September 22 in Twilight Zone History: Celebrating the 1961 debut of 'The Arrival'

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Sep 22, 2017

Rod Serling's The Twilight Zone premiered on October 2, 1959, and over the course of its five-year run would churn out 156 episodes and cement itself as a classic of science fiction television. Its influence would be felt in any number of shows and movies that would follow -- from The Walking Dead to Stranger Things -- and beyond, becoming one of the enduring pop culture staples of its era. This Day in Twilight Zone History presents key commemorative facts about the greatest science fiction/fantasy television series of all time, presented by author Steven Jay Rubin, whose latest book is The Twilight Zone Encyclopedia (arriving this October). Whether it’s a key performer’s birth or death, the date an episode debuted, or any other related fact, This Day in Twilight Zone History presents a unique aspect of the rich history of this television series and the extraordinary team that created it.

Today, September 22, This Day in Twilight Zone History celebrates the original premiere of “The Arrival" on this day in 1961.  While the world mourned the plane-crash death of U.N. Secretary General Dag Hammarskjold, which had taken place four days earlier, television audiences were treated to another form of air incident.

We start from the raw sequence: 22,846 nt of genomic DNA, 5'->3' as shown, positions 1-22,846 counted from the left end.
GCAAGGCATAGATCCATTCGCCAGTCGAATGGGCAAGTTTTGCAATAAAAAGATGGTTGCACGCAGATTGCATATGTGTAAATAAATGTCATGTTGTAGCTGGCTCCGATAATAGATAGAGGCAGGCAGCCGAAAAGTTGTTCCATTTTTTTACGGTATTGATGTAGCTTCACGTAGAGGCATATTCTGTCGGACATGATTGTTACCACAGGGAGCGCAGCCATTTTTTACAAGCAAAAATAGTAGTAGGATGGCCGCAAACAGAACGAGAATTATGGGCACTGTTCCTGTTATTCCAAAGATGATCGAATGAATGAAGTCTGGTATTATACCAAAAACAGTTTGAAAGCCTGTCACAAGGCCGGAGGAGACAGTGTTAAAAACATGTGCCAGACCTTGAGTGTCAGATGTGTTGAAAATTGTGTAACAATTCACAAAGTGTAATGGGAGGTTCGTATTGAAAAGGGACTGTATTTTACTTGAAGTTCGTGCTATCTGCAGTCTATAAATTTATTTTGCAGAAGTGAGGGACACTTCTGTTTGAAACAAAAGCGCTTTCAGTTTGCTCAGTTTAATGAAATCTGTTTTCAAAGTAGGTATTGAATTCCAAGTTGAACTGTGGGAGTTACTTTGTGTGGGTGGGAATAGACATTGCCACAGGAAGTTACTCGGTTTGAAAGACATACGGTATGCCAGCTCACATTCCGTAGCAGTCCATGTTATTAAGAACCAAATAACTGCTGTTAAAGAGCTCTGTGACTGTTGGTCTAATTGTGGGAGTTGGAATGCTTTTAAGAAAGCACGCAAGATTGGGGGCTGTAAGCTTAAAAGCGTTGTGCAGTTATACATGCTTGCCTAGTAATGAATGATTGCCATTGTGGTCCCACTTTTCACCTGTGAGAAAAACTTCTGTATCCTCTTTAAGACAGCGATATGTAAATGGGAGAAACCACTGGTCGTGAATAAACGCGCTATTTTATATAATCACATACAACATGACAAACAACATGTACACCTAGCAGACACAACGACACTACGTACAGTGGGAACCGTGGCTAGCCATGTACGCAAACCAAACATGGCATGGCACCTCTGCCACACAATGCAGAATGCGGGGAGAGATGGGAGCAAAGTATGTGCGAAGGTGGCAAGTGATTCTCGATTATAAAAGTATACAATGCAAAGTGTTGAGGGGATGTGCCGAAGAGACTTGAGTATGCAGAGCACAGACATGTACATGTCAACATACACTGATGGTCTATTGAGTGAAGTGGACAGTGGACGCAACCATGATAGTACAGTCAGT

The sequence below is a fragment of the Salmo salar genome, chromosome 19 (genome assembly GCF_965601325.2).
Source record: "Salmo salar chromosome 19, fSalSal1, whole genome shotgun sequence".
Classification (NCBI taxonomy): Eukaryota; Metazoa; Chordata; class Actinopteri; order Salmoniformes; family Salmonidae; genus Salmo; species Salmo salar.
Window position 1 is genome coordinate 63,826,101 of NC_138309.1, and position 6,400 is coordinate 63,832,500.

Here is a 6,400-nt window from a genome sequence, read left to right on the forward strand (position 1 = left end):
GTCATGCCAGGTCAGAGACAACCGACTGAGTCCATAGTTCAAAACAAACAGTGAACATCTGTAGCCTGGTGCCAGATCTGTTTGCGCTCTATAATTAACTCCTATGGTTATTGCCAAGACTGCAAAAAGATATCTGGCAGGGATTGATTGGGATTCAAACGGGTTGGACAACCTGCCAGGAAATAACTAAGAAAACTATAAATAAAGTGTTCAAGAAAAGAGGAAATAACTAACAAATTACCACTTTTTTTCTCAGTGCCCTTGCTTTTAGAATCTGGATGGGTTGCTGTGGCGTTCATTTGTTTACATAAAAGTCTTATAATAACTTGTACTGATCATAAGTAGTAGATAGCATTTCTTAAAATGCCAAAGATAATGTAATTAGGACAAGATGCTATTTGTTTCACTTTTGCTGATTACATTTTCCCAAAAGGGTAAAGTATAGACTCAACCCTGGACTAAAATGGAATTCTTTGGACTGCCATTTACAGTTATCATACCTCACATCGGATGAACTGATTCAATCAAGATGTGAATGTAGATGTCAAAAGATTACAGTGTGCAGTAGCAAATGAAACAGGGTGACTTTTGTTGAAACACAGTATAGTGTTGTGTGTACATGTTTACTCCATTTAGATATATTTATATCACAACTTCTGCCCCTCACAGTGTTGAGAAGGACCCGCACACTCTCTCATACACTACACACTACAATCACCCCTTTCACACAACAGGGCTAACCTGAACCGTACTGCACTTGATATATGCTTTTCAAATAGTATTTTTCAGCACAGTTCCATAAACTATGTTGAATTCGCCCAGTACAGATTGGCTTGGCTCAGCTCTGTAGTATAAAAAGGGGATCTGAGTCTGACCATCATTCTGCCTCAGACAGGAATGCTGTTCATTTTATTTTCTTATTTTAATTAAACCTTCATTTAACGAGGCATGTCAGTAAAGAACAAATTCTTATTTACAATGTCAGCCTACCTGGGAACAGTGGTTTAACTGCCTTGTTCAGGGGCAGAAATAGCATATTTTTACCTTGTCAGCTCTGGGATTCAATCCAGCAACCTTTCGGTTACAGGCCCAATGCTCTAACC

The culprit in "The Arrival" - a DC-3 - with no crew, passengers or luggage. 

In “The Arrival,” a commercial DC-3 airliner, inbound from Buffalo, New York, has landed at this eastern airport without crew, passengers, or luggage. Federal Aviation Agency investigator Grant  Sheckly (Harold J. Stone) is sent in, but nothing seems to make any sense until Sheckly begins to wonder if the airplane, itself, is real. 


Federal Aviation Agency investigator Grant Sheckly (Harold J. Stone) doesn't know what to make of "The Arrival."

Twilight Zone creator Rod Serling was a news junkie – always reading the newspaper, always keeping up on current events, always keeping an eye open for mysteries. He seemed to be particularly fascinated with disappearances. And since he was also an aviation enthusiast who built model airplanes in his spare time and whose brother, Robert, was the aviation editor for United Press International, it wasn’t surprising that he came up with the mystery depicted in this episode.

It is sadly ironic that the director of this episode – Boris Sagal – was killed in an incident involving a helicopter in 1981.

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